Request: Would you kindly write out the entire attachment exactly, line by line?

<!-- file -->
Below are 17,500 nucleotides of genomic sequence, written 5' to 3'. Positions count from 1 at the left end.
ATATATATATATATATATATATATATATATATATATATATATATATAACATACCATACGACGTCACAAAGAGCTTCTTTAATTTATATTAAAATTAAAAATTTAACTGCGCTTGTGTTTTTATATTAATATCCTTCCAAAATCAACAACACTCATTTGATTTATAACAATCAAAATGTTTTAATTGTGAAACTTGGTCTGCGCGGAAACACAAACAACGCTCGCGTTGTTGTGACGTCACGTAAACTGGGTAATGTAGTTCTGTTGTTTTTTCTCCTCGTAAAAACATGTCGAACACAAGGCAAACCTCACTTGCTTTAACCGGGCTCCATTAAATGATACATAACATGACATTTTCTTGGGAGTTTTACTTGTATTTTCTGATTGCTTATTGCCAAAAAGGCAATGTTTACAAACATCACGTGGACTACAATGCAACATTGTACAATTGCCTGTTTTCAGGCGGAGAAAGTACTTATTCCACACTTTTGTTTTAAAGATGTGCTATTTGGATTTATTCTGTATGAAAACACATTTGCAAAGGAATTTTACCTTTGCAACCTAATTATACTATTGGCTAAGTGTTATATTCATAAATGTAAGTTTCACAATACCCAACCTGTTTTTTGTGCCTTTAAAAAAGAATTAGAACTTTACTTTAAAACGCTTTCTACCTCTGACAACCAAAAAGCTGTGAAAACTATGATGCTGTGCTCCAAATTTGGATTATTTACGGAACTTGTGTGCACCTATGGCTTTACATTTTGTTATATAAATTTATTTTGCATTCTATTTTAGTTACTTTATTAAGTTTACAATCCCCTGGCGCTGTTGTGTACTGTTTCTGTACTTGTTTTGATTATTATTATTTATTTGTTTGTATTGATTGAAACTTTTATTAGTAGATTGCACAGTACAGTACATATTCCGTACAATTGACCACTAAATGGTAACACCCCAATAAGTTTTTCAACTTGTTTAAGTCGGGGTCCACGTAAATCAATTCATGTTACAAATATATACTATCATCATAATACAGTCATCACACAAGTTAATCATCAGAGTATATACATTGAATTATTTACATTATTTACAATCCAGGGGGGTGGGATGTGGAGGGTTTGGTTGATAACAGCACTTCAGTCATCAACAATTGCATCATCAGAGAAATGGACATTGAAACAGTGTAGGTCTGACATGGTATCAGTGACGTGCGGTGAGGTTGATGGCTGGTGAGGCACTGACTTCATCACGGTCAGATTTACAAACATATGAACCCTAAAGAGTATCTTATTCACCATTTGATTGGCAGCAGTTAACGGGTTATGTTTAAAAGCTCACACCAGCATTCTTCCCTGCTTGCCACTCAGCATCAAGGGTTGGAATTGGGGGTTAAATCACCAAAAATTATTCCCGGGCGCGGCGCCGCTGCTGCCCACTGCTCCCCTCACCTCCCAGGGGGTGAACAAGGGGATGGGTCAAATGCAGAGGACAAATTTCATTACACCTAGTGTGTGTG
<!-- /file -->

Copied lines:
Below are 17,500 nucleotides of genomic sequence, written 5' to 3'. Positions count from 1 at the left end.
ATATATATATATATATATATATATATATATATATATATATATATATAACATACCATACGACGTCACAAAGAGCTTCTTTAATTTATATTAAAATTAAAAATTTAACTGCGCTTGTGTTTTTATATTAATATCCTTCCAAAATCAACAACACTCATTTGATTTATAACAATCAAAATGTTTTAATTGTGAAACTTGGTCTGCGCGGAAACACAAACAACGCTCGCGTTGTTGTGACGTCACGTAAACTGGGTAATGTAGTTCTGTTGTTTTTTCTCCTCGTAAAAACATGTCGAACACAAGGCAAACCTCACTTGCTTTAACCGGGCTCCATTAAATGATACATAACATGACATTTTCTTGGGAGTTTTACTTGTATTTTCTGATTGCTTATTGCCAAAAAGGCAATGTTTACAAACATCACGTGGACTACAATGCAACATTGTACAATTGCCTGTTTTCAGGCGGAGAAAGTACTTATTCCACACTTTTGTTTTAAAGATGTGCTATTTGGATTTATTCTGTATGAAAACACATTTGCAAAGGAATTTTACCTTTGCAACCTAATTATACTATTGGCTAAGTGTTATATTCATAAATGTAAGTTTCACAATACCCAACCTGTTTTTTGTGCCTTTAAAAAAGAATTAGAACTTTACTTTAAAACGCTTTCTACCTCTGACAACCAAAAAGCTGTGAAAACTATGATGCTGTGCTCCAAATTTGGATTATTTACGGAACTTGTGTGCACCTATGGCTTTACATTTTGTTATATAAATTTATTTTGCATTCTATTTTAGTTACTTTATTAAGTTTACAATCCCCTGGCGCTGTTGTGTACTGTTTCTGTACTTGTTTTGATTATTATTATTTATTTGTTTGTATTGATTGAAACTTTTATTAGTAGATTGCACAGTACAGTACATATTCCGTACAATTGACCACTAAATGGTAACACCCCAATAAGTTTTTCAACTTGTTTAAGTCGGGGTCCACGTAAATCAATTCATGTTACAAATATATACTATCATCATAATACAGTCATCACACAAGTTAATCATCAGAGTATATACATTGAATTATTTACATTATTTACAATCCAGGGGGGTGGGATGTGGAGGGTTTGGTTGATAACAGCACTTCAGTCATCAACAATTGCATCATCAGAGAAATGGACATTGAAACAGTGTAGGTCTGACATGGTATCAGTGACGTGCGGTGAGGTTGATGGCTGGTGAGGCACTGACTTCATCACGGTCAGATTTACAAACATATGAACCCTAAAGAGTATCTTATTCACCATTTGATTGGCAGCAGTTAACGGGTTATGTTTAAAAGCTCACACCAGCATTCTTCCCTGCTTGCCACTCAGCATCAAGGGTTGGAATTGGGGGTTAAATCACCAAAAATTATTCCCGGGCGCGGCGCCGCTGCTGCCCACTGCTCCCCTCACCTCCCAGGGGGTGAACAAGGGGATGGGTCAAATGCAGAGGACAAATTTCATTACACCTAGTGTGTGTG